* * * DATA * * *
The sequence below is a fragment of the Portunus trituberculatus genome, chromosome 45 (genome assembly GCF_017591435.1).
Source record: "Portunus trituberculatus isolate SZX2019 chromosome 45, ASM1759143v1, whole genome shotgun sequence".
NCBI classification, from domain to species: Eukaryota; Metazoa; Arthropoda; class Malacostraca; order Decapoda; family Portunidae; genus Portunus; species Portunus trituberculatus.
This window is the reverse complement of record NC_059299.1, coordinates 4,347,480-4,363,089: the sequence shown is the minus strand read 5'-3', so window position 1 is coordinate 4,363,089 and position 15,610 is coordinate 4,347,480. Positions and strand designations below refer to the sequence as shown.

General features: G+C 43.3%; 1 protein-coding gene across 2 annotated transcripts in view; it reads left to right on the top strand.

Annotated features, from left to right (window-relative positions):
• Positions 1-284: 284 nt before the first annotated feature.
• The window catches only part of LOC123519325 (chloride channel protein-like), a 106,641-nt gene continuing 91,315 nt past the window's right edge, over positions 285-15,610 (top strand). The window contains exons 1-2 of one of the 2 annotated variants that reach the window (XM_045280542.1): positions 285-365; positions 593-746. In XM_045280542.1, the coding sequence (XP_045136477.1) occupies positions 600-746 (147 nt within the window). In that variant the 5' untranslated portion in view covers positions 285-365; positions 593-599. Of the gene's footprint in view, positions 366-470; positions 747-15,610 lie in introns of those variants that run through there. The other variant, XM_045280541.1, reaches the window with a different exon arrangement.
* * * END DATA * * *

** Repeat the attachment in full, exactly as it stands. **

The sequence below is a fragment of the Portunus trituberculatus genome, chromosome 45 (genome assembly GCF_017591435.1).
Source record: "Portunus trituberculatus isolate SZX2019 chromosome 45, ASM1759143v1, whole genome shotgun sequence".
NCBI classification, from domain to species: Eukaryota; Metazoa; Arthropoda; class Malacostraca; order Decapoda; family Portunidae; genus Portunus; species Portunus trituberculatus.
This window is the reverse complement of record NC_059299.1, coordinates 4,347,480-4,363,089: the sequence shown is the minus strand read 5'-3', so window position 1 is coordinate 4,363,089 and position 15,610 is coordinate 4,347,480. Positions and strand designations below refer to the sequence as shown.

General features: G+C 43.3%; 1 protein-coding gene across 2 annotated transcripts in view; it reads left to right on the top strand.

Annotated features, from left to right (window-relative positions):
• Positions 1-284: 284 nt before the first annotated feature.
• The window catches only part of LOC123519325 (chloride channel protein-like), a 106,641-nt gene continuing 91,315 nt past the window's right edge, over positions 285-15,610 (top strand). The window contains exons 1-2 of one of the 2 annotated variants that reach the window (XM_045280542.1): positions 285-365; positions 593-746. In XM_045280542.1, the coding sequence (XP_045136477.1) occupies positions 600-746 (147 nt within the window). In that variant the 5' untranslated portion in view covers positions 285-365; positions 593-599. Of the gene's footprint in view, positions 366-470; positions 747-15,610 lie in introns of those variants that run through there. The other variant, XM_045280541.1, reaches the window with a different exon arrangement.